On Enhancing Air Quality Model Predictions of Particulate Matter From Aircraft Emissions Public Deposited

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  • March 19, 2019
  • Woody, Matthew
    • Affiliation: Gillings School of Global Public Health, Department of Environmental Sciences and Engineering
  • Aviation is an important mode of transportation and usage is expected to continually grow. However, aircraft emit numerous pollutants that adversely impact air quality. The goal of this work is to provide additional certainty in air quality estimates of one of those pollutants, aircraft-attributable PM<sub>2.5</sub>, during landing and takeoff cycles using the Community Air Quality (CMAQ) Model and its enhancements. First, CMAQ's response to secondary organic aerosol (SOA) concentrations, a component of PM<sub>2.5</sub>, formed from aircraft emissions was examined. It was determined that at coarser model resolutions (36-km and 12-km), aircraft NO<sub>x</sub> emissions lowered free radical concentrations and thereby reduced SOA precursor oxidation. This directly resulted in the reduction of SOA concentrations, primarily biogenic SOA. At a finer grid resolution (4-km), aircraft primary organic aerosol (POA) emissions provided additional mass for SOA to partition onto, promoting semi-volatile organic carbon species to partition from the particle phase to the gas phase, increasing SOA concentrations. Secondly, a new formation pathway for modeled PM<sub>2.5</sub> (based on recent sampling and smog chamber data) was incorporated into CMAQ to account for non-traditional SOA (NTSOA), SOA formed from aircraft emissions of semi and intermediate volatile organic compounds. This new pathway added 1.7% in January and 7.4% in July to aircraft-attributable PM<sub>2.5</sub> at the Hartsfield-Jackson Atlanta International Airport. Downwind of the Atlanta airport, NTSOA averaged 4.6-17.9% of aircraft- attributable PM<sub>2.5</sub>. These contributions were generally low compared to smog chamber results due to considerably lower ambient organic aerosol concentrations in CMAQ versus those in the smog chamber experiments. Thirdly, alternative aircraft PM emission estimates based on a 1-D plume model were coupled with a plume in grid (PinG) treatment for aircraft in CMAQ. This treatment increased grid-based monthly and contiguous U.S. average aircraft-attributable PM<sub>2.5</sub> by 40% (from 1.9 ng m<super>-3</super> to 2.7 ng m<super>-3</super>) in a winter month and 12% (from 2.4 ng m<super>-3</super> to 2.6 ng m<super>-3</super>) in a summer month. Maximum modeled hourly subgrid scale aircraft-attributable PM<sub>2.5</sub> concentrations were 23.7 µg m<super>-3</super> in a winter month and 59.3 µg m<super>-3</super> in a summer month, considerably higher than typical grid-based aircraft contributions (~0.1 µg m<super>-3</super>).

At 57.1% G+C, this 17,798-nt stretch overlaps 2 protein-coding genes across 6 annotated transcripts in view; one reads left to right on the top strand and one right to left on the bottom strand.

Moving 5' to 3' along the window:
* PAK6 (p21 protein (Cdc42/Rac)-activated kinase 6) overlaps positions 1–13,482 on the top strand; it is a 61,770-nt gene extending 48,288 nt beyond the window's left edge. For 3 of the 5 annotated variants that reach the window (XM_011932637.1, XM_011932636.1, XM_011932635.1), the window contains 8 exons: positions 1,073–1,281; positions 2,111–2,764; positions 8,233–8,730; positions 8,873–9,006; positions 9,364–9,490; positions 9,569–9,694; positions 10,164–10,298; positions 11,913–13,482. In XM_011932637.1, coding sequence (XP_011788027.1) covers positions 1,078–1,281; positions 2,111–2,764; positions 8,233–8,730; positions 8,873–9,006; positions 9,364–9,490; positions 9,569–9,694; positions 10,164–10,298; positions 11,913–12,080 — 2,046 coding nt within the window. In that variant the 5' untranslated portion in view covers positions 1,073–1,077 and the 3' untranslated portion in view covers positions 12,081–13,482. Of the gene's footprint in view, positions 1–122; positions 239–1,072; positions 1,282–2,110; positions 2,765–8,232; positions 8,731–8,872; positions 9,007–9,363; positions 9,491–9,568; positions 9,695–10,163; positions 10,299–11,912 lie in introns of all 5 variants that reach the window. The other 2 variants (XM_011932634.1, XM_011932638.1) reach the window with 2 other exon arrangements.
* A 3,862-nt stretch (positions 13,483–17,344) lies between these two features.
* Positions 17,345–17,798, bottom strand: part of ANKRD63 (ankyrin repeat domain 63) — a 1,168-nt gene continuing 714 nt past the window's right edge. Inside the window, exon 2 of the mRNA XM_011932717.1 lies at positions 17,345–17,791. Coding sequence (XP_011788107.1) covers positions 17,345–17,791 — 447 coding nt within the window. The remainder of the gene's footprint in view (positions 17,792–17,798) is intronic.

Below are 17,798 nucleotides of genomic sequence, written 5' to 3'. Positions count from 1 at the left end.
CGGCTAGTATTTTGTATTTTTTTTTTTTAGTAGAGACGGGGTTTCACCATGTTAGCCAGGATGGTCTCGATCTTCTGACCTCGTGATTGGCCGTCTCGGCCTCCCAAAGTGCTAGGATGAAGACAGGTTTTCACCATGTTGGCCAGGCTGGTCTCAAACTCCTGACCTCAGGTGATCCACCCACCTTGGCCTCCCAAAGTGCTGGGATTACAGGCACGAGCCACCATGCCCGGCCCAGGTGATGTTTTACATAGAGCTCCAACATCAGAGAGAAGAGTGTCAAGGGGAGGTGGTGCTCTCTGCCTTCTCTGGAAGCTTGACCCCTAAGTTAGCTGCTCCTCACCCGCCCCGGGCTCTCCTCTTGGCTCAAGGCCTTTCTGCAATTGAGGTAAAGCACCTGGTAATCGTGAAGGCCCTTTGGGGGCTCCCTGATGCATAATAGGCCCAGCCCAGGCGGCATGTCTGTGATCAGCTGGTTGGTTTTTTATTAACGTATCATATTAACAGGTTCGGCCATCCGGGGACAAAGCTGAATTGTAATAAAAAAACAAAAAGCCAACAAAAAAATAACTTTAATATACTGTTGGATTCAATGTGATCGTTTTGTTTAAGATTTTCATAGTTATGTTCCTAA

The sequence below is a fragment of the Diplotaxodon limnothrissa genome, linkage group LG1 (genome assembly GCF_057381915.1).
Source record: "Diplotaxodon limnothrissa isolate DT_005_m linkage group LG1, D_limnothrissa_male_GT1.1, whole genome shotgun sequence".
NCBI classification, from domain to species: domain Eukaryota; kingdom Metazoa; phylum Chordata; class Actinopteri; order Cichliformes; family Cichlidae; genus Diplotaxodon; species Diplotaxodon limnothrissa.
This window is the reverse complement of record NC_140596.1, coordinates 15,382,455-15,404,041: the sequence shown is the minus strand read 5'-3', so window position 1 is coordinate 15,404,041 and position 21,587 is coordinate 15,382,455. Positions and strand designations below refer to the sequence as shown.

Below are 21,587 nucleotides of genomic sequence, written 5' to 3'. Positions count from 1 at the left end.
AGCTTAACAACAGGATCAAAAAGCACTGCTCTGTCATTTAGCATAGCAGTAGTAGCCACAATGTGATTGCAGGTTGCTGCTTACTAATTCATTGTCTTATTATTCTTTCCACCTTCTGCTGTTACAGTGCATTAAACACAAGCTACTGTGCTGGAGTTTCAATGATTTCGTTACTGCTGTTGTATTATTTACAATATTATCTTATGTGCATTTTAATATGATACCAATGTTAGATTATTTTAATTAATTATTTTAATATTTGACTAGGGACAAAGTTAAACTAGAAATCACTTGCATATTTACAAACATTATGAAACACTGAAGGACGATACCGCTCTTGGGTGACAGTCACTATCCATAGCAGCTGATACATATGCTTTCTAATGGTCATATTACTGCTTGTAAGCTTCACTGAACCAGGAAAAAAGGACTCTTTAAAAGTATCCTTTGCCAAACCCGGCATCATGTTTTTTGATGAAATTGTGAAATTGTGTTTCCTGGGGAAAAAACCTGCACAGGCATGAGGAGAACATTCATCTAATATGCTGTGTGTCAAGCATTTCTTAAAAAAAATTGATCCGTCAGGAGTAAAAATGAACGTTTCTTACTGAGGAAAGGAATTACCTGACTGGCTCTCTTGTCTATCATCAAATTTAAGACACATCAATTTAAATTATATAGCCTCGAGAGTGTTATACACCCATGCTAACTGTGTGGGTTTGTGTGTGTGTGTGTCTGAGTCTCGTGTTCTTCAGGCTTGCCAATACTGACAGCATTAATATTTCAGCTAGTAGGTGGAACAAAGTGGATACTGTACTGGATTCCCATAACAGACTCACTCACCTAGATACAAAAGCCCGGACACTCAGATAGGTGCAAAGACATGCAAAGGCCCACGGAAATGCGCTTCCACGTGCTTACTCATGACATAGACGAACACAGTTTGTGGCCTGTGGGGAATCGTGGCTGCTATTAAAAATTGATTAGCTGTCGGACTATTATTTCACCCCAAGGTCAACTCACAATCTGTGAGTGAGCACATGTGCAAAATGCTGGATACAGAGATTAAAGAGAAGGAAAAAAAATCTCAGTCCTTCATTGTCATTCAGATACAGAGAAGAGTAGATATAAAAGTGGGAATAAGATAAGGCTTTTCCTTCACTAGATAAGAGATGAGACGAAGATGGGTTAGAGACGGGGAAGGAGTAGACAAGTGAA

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  • In Copyright
  • West, J. Jason
  • Napelenok, Sergey
  • Arunachalam, Saravanan
  • Vizuete, William
  • Surratt, Jason
  • Doctor of Philosophy
Degree granting institution
  • University of North Carolina at Chapel Hill Graduate School
Graduation year
  • 2014
Place of publication
  • Chapel Hill, NC
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